When it comes down to it, you — yes, you — are the last line of cyber defense against the endless hordes of cyber criminals, terrorists and foreign agents. Digital technology now touches almost every living person and as time moves on its reach will only continue to grow. With technology reaching us all and being incorporated into more parts of our daily lives, you can no longer rely on someone else to protect you. Whether it is defending your data at work, or defending your personal data at home, being an effective cyber defender is a continuous responsibility.
Many people put their personal and work cybersecurity in the hands of others, or hold the belief that technology alone will protect them. Some figure that cybersecurity is not their responsibility as their work duties have nothing to do with computers. Others believe that because of the job they have, or the low profile life they lead that they are not potential targets, and therefore not personally vulnerable. While others incorrectly think that the consequences of being a victim of a cyber attack will only be a minor annoyance. These are the people whose names will be added to the ever growing list of cyber victims. This is not said as a “boogie man” story, but rather it’s a simple fact.
There are also many who have relied upon an office cyber guru, a techie friend or a geek for hire to protect them. Yet even these cyber guardians and the technology they install cannot keep someone from facilitating a cyber attack by opening the wrong email, creating a weak password, or bypassing a firewall setting. What happens when these cyber guardians are not available? Have you been ignoring the warnings of current threats from your internal IT group, the digital industry press or even the general media? Do you know the basics of sound cybersecurity? Do you know what needs to be done to keep your personal information or your organization’s networks secure, even if you need support to accomplish those tasks? Awareness of your vulnerabilities and proactively responding to potential threats is the key to cybersecurity.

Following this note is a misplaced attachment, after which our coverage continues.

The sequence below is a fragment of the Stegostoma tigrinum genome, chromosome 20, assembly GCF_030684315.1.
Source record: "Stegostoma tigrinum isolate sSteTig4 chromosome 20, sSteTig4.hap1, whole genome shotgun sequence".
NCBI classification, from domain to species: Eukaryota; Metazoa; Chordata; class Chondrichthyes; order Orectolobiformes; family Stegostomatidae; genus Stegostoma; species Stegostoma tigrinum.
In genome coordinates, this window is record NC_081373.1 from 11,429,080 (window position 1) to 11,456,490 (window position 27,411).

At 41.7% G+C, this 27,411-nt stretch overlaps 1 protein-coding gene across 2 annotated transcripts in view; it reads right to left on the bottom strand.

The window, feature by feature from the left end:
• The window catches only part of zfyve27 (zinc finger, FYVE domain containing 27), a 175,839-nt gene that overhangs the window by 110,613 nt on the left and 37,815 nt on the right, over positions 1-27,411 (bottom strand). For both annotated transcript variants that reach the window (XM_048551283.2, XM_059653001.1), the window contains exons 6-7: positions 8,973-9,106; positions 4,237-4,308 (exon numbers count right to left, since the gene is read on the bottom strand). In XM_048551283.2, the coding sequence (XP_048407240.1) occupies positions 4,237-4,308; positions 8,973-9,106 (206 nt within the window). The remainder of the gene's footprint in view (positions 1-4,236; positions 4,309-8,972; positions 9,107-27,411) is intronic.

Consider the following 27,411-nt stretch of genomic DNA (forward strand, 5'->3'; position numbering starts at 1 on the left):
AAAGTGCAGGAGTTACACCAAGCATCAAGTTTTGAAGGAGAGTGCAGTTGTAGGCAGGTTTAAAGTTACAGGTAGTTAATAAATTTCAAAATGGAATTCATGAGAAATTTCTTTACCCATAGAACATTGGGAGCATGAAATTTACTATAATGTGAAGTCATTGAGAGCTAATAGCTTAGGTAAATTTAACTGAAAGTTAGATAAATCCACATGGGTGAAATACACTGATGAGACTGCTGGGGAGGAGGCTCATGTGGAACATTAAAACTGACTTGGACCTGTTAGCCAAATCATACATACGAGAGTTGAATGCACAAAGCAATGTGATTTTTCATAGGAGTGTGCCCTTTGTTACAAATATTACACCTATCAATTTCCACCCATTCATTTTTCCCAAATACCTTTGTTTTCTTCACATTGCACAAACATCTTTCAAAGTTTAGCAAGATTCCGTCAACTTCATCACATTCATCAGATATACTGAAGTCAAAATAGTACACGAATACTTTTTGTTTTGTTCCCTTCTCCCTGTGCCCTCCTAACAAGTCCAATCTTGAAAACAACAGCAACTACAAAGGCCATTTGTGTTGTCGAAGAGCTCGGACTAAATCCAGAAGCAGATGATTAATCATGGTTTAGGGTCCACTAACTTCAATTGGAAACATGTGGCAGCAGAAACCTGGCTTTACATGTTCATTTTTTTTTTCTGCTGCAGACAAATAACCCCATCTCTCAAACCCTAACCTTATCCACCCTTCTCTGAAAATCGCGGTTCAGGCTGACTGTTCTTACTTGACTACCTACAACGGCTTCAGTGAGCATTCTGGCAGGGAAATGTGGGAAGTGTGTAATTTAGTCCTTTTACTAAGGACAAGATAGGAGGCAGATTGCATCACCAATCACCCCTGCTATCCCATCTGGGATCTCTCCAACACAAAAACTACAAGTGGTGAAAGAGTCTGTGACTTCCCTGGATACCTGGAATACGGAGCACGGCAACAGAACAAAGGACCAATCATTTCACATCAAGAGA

In very simple military terms there are three types of cyberthreats. The first is an attack along a broad front like the wide release of a super-virus that attacks any vulnerable network or system. Then there is an attack against an established position as when hackers target the network of a particular organization or person. Finally there is infiltration, perhaps the most common. Cyber infiltrations use phishing schemes, bogus websites, and a host of other online scams to trick the unwary into divulging information or allowing access to malicious software. The frequency of all these attacks is extremely high, and range from the crude to the highly sophisticated. They come from a wide array of sources ranging from state sponsored cyber attacks units to kids pulling a prank. Regardless of all the cybersecurity support you may have, it comes down to you whether you can defend against the forces aligned against you. These threats are not going away.
This is not as daunting a task as it sounds. When you stop and think about it you protect yourself and your family from threats every day. You secure your house with locks and alarms, you use IDs, CACs and secure passwords at work, you protect yourself and your family by being a defensive driver, you avoid dark alleys unless necessary, and you brush your teeth three times a day. Adding cyber awareness to this mix of self preserving behaviors is not a big deal. The only question is “will you do it?” For your country, your family, your friends and yourself the answer needs to be “Yes.”
The On Cyber Patrol © cartoon and supporting articles are created and made available by the U.S. Army’s Office of Information Assurance and Compliance, NETCOM, CIO/G6. For more information on the OCP program or to submit ideas for upcoming cartoons/articles, contact firstname.lastname@example.org.